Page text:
Relative Something

*this* John W. Hays’ take on things and experiences

Quintessential Spring

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DSCN3473eThe winter snowmelt was pretty easy to deal with this year, almost to the point of leaving things too dry for a short time. Then we got a few bouts of spring rain and our ground moisture began to show signs of life. Now we are in the classic battle of grass growing so fast that it is hard to keep up with the mowing, and occasional rain storms that hit on the days when it would have been nice to mow before the grass gets too long.

The horses are doing their part to keep things mowed (when we give them time on the grass) munching down the area we have fenced off for an arena.

DSCN3459e Since we don’t do any jumping with our herd, we may end up leaving the area in its uneven, sloping natural state. We’ll see how it works for our purposes, once Cyndie actually starts holding some seminars.

The spot we picked for that arena is within the field we have designated for hay, and the narrow lanes that resulted beside it in that corner and along the drainage swale are now isolated from what will be cut and baled. We decided we may as well make it accessible for the horses to “mow.” I just need to put up a short length of fence to contain the horses in that alleyway and keep them from venturing out into the main hay-field.

When I finished mowing the grass yesterday, I spotted the horses already out in part of that space. Cyndie had put up a rudimentary barrier and given them access to one side. I still need to get a more secure version of a temporary fence there, though, as they will certainly challenge it in time, especially as the grass continues to grow more enticing out in the greater field.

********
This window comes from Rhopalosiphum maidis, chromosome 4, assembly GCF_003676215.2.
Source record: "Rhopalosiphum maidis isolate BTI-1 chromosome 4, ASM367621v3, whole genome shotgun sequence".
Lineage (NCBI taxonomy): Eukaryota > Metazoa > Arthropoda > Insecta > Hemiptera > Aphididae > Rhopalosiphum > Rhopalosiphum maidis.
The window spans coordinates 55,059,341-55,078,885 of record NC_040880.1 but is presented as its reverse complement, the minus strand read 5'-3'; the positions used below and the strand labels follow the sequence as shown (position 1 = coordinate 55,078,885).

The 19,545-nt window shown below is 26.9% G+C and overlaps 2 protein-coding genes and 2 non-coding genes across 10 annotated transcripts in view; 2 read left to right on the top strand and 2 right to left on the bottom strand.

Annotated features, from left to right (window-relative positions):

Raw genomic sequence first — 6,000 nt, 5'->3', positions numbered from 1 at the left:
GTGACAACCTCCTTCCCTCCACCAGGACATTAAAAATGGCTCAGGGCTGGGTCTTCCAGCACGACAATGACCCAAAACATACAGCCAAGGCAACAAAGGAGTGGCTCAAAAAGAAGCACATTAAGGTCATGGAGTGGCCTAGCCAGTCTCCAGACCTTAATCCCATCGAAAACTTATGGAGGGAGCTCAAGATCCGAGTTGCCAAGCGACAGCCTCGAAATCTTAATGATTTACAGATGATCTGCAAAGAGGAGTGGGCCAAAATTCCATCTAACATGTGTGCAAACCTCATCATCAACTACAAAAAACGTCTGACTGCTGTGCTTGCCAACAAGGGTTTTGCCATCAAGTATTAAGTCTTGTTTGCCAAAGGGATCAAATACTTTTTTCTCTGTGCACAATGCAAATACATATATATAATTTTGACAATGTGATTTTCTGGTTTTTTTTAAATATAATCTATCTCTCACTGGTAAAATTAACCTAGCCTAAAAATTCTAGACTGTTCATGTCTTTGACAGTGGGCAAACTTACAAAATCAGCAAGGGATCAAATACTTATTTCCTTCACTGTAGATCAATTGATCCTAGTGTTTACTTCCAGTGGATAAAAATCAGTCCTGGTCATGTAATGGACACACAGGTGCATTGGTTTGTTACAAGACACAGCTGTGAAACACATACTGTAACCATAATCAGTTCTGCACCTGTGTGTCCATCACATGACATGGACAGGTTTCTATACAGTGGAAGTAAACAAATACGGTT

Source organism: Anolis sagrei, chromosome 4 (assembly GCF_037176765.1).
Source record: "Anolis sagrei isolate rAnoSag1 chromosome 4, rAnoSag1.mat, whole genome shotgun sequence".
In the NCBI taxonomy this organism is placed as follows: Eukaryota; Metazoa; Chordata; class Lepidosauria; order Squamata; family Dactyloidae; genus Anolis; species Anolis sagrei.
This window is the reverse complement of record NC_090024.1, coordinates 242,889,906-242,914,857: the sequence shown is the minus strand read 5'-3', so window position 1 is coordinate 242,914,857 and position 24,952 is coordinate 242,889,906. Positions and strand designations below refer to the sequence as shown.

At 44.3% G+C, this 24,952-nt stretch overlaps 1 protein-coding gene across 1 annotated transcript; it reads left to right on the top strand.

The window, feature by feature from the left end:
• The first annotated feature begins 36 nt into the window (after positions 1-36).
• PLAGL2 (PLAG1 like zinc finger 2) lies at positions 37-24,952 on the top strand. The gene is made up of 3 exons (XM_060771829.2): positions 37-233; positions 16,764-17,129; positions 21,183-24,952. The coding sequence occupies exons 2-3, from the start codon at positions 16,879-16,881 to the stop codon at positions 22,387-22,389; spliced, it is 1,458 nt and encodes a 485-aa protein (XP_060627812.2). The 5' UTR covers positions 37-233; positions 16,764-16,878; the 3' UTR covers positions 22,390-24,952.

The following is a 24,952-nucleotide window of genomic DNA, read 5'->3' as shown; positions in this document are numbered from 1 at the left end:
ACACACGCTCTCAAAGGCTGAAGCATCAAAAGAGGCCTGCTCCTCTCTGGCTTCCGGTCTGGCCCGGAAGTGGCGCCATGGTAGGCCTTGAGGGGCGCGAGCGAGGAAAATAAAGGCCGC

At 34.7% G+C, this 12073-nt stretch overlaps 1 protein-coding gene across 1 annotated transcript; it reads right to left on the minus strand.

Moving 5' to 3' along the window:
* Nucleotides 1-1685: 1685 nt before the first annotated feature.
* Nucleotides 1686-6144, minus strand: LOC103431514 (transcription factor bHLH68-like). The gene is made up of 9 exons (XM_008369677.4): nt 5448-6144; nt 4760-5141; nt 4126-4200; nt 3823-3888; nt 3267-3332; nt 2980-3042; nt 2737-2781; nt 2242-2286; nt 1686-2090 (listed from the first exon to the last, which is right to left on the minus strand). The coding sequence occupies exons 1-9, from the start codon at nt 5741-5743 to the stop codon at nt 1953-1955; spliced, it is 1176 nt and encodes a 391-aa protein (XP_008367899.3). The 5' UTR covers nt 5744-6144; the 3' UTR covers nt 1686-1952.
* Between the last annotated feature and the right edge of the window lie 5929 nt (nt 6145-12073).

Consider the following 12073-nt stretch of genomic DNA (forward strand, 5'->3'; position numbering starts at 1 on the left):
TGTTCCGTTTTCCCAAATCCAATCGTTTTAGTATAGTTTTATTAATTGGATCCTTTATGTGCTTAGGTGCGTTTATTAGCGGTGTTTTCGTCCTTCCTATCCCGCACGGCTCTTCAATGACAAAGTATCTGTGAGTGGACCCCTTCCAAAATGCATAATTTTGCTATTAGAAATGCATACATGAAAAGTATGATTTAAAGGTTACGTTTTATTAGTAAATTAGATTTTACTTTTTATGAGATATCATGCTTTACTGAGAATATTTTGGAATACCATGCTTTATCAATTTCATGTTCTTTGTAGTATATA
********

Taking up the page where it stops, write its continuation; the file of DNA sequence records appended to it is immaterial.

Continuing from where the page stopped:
In another classic sign of spring, I got a call from my hay supplier on Friday, checking in on how many bales we’d be interested in this year. He sounded a little crestfallen when I told him the much smaller number of bales we felt we would need. Between not wanting to be short and then getting higher yield than we expected from our own field last year, we got ourselves overstocked.

Other spring milestones include my being startled by the first garter snake of the year and the number of rabbits and raccoons visible romping again. Obviously, Delilah can’t find every rabbit’s nest when she is confined to being leashed the majority of time.

The temperatures have been bouncing classically between warm and cool, appropriately mixing at times to create thunderstorms, but so far, this year we are enjoying a perfect spring climate with few unsettling extremes. It is a nice change from the previous two years.

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Written by johnwhays

May 17, 2015 at 9:34 am

Posted in Chronicle

Tagged with , , , , ,

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